The Woman in Black Paperback – 1 Jan 2012
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Will be dispatched from UK. Brand new copy.
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Top Customer Reviews
So for those who don't know the young London lawyer Arthur Kipps is despatched to deal with the effects of a lonely widow in her lonely mansion, Eel Marsh House - and the rigours of this job will be familiar enough to anyone who has ever has to chase the paperwork of a serial paper hoarder. But as he continues to visit the old house, he soon realises that the spirits are not friendly.....
The house decor is actually described as being quite commonplace - without the need for any kind of screen or stage, Susan Hill, or rather, Kipps makes it quite clear the real horror of Eel Marsh House lay in the memories of destructive and traumatic emotions that are locked into the haunted perpetual loop of loss and the desire for revenge. The horror for Kipps and maybe for the reader is deceptively cumulative, as the ghostly happenings continue to take place for the hapless Kipps. Things seem to be ok again, he starts to get full of himself again - then things aren't OK again, though sometimes Kipp's persistence and bravado could also be read as arrogance. It certainly seems a little ingenuous of him to ask why the woman in black might feel vindictive towards him, after he intrudes on every corner of her haunts.......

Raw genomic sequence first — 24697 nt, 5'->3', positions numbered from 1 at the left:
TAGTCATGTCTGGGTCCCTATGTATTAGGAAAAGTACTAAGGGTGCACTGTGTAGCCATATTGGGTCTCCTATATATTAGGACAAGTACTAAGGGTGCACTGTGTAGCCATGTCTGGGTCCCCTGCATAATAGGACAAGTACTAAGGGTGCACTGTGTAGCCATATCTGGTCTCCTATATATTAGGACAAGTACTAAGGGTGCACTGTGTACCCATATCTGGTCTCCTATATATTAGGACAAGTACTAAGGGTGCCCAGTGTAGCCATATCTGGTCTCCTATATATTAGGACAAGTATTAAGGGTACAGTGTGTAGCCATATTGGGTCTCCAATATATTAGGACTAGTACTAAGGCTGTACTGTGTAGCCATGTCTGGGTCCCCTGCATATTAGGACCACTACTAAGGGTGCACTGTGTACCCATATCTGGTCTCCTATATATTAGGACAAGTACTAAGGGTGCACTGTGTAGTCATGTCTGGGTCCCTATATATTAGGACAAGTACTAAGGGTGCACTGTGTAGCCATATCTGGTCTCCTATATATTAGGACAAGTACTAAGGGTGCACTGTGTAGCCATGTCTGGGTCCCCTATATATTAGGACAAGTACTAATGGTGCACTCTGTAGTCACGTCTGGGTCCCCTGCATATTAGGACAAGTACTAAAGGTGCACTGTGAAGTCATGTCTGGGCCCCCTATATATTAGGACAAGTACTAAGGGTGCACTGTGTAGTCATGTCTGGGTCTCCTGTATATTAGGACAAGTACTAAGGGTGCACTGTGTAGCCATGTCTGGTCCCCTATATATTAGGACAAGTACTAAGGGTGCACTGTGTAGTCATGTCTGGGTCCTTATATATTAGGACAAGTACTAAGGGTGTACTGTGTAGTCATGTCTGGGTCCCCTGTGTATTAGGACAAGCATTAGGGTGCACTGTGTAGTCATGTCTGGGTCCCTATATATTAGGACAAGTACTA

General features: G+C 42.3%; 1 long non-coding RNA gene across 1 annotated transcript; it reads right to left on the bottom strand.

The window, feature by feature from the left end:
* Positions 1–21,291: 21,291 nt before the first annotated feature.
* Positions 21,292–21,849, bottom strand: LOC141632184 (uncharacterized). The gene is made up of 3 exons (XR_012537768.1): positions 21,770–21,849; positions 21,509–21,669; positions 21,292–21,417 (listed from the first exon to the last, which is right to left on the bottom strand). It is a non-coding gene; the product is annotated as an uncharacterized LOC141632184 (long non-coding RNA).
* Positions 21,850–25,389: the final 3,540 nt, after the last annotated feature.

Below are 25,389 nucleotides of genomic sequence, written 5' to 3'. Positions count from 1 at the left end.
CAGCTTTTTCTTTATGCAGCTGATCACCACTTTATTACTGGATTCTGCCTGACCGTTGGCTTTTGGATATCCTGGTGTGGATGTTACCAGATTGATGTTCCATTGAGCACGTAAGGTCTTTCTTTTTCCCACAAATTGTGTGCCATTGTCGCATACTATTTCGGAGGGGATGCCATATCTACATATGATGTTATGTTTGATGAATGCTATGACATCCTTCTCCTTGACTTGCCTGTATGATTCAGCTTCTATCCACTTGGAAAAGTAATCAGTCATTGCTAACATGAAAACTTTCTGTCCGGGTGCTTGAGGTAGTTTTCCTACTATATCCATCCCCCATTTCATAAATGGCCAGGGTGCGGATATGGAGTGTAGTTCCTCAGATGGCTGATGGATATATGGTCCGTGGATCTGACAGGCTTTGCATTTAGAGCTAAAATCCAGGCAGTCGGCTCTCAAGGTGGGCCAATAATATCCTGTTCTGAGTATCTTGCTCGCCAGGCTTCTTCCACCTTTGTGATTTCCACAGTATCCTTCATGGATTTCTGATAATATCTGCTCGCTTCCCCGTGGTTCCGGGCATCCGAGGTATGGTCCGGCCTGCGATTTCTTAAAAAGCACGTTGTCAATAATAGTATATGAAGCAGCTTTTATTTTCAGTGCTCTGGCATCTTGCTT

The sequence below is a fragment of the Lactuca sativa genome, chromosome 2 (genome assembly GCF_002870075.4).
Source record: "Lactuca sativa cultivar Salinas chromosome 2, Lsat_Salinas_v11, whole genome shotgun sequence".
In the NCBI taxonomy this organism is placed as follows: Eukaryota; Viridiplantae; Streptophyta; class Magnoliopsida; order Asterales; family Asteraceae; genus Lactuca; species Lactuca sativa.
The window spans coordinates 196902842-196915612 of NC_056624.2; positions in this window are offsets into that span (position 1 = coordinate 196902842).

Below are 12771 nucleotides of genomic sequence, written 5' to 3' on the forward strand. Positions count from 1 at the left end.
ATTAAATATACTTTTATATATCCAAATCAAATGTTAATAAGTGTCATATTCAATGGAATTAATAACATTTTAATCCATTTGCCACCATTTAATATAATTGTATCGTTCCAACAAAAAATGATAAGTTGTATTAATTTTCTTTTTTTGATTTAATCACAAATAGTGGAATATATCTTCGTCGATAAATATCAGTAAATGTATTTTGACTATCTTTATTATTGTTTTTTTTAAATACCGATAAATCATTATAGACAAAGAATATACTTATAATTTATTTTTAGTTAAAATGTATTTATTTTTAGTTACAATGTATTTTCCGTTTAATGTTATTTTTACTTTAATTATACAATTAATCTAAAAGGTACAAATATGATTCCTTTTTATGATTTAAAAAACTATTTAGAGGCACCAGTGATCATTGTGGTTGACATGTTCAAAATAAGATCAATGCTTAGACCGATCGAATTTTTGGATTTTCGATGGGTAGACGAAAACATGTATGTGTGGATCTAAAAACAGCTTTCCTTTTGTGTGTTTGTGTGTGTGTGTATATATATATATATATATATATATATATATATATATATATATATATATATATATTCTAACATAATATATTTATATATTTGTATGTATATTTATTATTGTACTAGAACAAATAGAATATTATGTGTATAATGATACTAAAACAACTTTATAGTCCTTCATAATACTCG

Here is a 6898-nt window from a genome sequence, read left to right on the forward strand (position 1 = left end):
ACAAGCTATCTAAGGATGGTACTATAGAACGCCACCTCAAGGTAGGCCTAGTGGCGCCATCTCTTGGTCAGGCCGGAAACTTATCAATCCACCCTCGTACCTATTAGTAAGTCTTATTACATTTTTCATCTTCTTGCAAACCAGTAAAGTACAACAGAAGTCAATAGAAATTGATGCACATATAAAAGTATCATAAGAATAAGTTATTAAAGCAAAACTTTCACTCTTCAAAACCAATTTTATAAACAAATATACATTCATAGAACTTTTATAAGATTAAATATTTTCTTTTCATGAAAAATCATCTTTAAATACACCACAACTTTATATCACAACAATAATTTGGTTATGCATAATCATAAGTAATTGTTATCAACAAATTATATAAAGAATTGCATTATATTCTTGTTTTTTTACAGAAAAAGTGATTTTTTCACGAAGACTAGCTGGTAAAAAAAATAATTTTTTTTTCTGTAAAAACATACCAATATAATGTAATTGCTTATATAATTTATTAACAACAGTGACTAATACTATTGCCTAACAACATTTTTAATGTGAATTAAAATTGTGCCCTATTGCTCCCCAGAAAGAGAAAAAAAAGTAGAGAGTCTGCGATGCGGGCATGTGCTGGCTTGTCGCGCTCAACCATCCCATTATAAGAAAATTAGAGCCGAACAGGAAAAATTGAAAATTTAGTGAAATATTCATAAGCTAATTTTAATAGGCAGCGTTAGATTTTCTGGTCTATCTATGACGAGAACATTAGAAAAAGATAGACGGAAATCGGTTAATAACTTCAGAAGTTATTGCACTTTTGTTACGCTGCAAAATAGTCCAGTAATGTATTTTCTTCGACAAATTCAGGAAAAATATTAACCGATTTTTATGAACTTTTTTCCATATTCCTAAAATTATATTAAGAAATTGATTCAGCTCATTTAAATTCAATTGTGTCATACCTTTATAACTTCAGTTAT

The Woman in Black is a true gothic, apparently inspired most by the American horror story The Turning of the Screw. It is never quite clear in the latter whether or not the ghostly happenings were to do with the narrator's own, deep dark emotional disturbance.
There is certainly a lability about the narrator in this tale too, however much he claims to be hard-headed and rational. He is weather-sensitive.Read more ›
I like Susan Hill’s way of writing and how she had reflected the style of the time in which it is set (the late 1800s) in that it is written as a memoir in the first person and quite formal. It fitted the story well and drew me in. It also makes the story feel quite timeless, which I guess it is given it has remained as popular as it has on page and stage (it is apparently the second longest running in the West End after The Mousetrap). A recommended read.
Hill uses some nice novella principles here, especially the framing story. There is a loose comparison with Daphne du Maurier’s Rebecca (1938), but Hill’s novella is tighter, focusing on a single story; also Henry James’s novella Turn of the Screw (1898) comes to mind; and published three years after, although quite different in breadth, Stephen King’s superb IT (1986) has the same skill at making a reader whistle in the dark. Success for any horror story is to frighten, and Hill builds tension brick by brick in a plausible way that never makes the reader call out exasperated at the protagonist’s actions.
I loved this book! A real winter’s evening, by the fireside, English gothic tale, which had me sleeping with the lights on many nights after I finished it.
Most Recent Customer Reviews
Fast reading short book I had to wait a while to be able to have that quiet time to sit and read now I have had. I will be able to grab that moment to sit and read the 2nd half.Published 9 months ago by DAMerryweather